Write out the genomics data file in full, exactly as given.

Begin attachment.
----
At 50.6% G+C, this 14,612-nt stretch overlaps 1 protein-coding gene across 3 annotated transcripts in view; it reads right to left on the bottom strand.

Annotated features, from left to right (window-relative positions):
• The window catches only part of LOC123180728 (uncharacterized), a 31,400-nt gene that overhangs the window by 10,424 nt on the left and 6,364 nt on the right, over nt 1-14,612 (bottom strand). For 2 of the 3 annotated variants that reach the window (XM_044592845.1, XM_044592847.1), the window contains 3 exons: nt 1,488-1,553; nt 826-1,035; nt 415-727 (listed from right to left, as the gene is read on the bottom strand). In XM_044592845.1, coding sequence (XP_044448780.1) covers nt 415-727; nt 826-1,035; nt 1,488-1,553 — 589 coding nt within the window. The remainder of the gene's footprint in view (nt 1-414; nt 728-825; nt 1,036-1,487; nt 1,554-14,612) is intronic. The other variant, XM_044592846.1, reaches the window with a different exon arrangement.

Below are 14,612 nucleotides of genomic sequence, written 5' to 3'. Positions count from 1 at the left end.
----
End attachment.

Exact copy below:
At 50.6% G+C, this 14,612-nt stretch overlaps 1 protein-coding gene across 3 annotated transcripts in view; it reads right to left on the bottom strand.

Annotated features, from left to right (window-relative positions):
• The window catches only part of LOC123180728 (uncharacterized), a 31,400-nt gene that overhangs the window by 10,424 nt on the left and 6,364 nt on the right, over nt 1-14,612 (bottom strand). For 2 of the 3 annotated variants that reach the window (XM_044592845.1, XM_044592847.1), the window contains 3 exons: nt 1,488-1,553; nt 826-1,035; nt 415-727 (listed from right to left, as the gene is read on the bottom strand). In XM_044592845.1, coding sequence (XP_044448780.1) covers nt 415-727; nt 826-1,035; nt 1,488-1,553 — 589 coding nt within the window. The remainder of the gene's footprint in view (nt 1-414; nt 728-825; nt 1,036-1,487; nt 1,554-14,612) is intronic. The other variant, XM_044592846.1, reaches the window with a different exon arrangement.

Below are 14,612 nucleotides of genomic sequence, written 5' to 3'. Positions count from 1 at the left end.